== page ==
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Knott’s Berry Farm is the ultimate old haunt
California park celebrates 50th anniversary of its Halloween event
Virtually every theme park gets into the spirit of the season and scares the bejesus out of willing participants at Halloween events these days. All of them, however, owe a debt of gratitude to Knott’s Berry Farm for inventing the genre in 1973. Before that, most regional parks would call it a season on or soon after Labor Day. But, once they saw the turnstile clicks at the Southern California park and recognized folks’ curious desire to be terrified, many eventually extended the shoulder season and began offering their own fall events.
So, let’s rev up the chainsaws and tip our blood-splattered hats to Knott’s Scary Farm, the original theme park Halloween haunt, as it marks its golden anniversary.
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Since Knott’s is known for its Ghost Town (although the name refers to a deserted Old West village, rather than a place overrun by apparitions), perhaps it should come as no surprise that the park is a haunt pioneer. Its very first ode to the scary season was a modest three-day event held the weekend prior to Halloween. It offered a single maze, a show with “monster movies,” some roving characters, and trick-or-treating. The cost? A mere $4. (Damn you, inflation.)
The, um, bones of the the event were there from the start, but the concept evolved and grew through the years–eventually adopting the clever name, Knott’s Scary Farm–to become the template for parks everywhere. This anniversary year it is running 29 select evenings through October 31 and includes ten mazes, five scare zones, and four shows.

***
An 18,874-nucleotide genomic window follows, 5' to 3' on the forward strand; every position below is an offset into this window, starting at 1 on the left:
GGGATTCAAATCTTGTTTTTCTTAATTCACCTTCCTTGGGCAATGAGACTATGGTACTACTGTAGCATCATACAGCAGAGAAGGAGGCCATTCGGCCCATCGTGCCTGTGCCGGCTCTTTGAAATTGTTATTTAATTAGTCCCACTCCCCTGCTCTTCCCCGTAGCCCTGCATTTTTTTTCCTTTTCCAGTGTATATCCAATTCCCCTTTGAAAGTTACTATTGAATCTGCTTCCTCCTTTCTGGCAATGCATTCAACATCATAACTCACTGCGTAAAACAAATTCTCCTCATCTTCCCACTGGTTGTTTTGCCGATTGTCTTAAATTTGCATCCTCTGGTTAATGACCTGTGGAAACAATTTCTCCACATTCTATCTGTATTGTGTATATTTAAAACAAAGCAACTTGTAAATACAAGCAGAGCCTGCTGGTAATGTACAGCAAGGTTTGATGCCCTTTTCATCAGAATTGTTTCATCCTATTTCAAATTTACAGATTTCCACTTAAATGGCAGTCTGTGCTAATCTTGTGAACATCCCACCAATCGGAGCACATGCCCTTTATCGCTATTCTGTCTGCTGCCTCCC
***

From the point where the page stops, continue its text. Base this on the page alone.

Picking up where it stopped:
The mazes do not feature any brand-name IPs like the Universal parks (which didn’t get into Halloween horroring until 1986), but they do boast great production value and inspired, original storylines. Also, unlike the bigger, better-funded Universal parks, Knott’s repeats many of its experiences year to year. Of the ten walk-through mazes, three of them are new for 2023.
One of this year’s new offerings is The Chilling Chambers, which pays homage, in ten scenes, to themes and characters from many of Knott’s popular, bygone mazes, including its very first one. The retro Room 13 sends guests to an opulent 1920’s-era hotel where a cocktail in its bar seems to be causing mayhem. The drink’s unfortunate name, The Devil’s Elixir, may have something to do with its curse. In Cinema Slasher, audiences coming to see a retrospective of horror films get more than they bargained for.
Among the scare zones is The Gore-ing 20s, which takes some of the patrons and the havoc from the The Blind Tiger lounge depicted in the Room 13 maze out into the park’s streets. The shows include the rocking Music, Monsters & Mayhem, which celebrates 50 Scary Farm years with a series of songs.
The most intriguing show, however, is The Hanging: Uncanceled. For many years, Knott’s skewered pop culture, politics, and the events of the day with a grand-scale, highly anticipated production that was both funny and pointedly tasteless. It would often take special glee in poking fun at its cross-town rival, Disneyland. The Hanging inspired Universal to develop a similar show, Bill and Ted's Excellent Halloween Adventure, which starred the clueless slacker dudes from the whacked-out film franchise. Both Universal and Knott’s retired the shows, but the latter resurrected The Hanging for its special haunt anniversary. It is reportedly as lewd and offensive as ever–and still takes delight in ragging on Disney.
One of Knott’s classic attractions, the Timber Mountain Log Ride, gets an overlay in the fall and is known as Halloween Hootenanny. On select days, the park presents Knott’s Spooky Farm, a toned-down event for kids. Held before dusk’s witching hour, it features trick-or-treating stations, shows, cookie decorating and other family-friendly activities.
Have you been to Knott’s Scary Farm? Were you aware that Knott’s is the granddaddy of theme park Halloween events?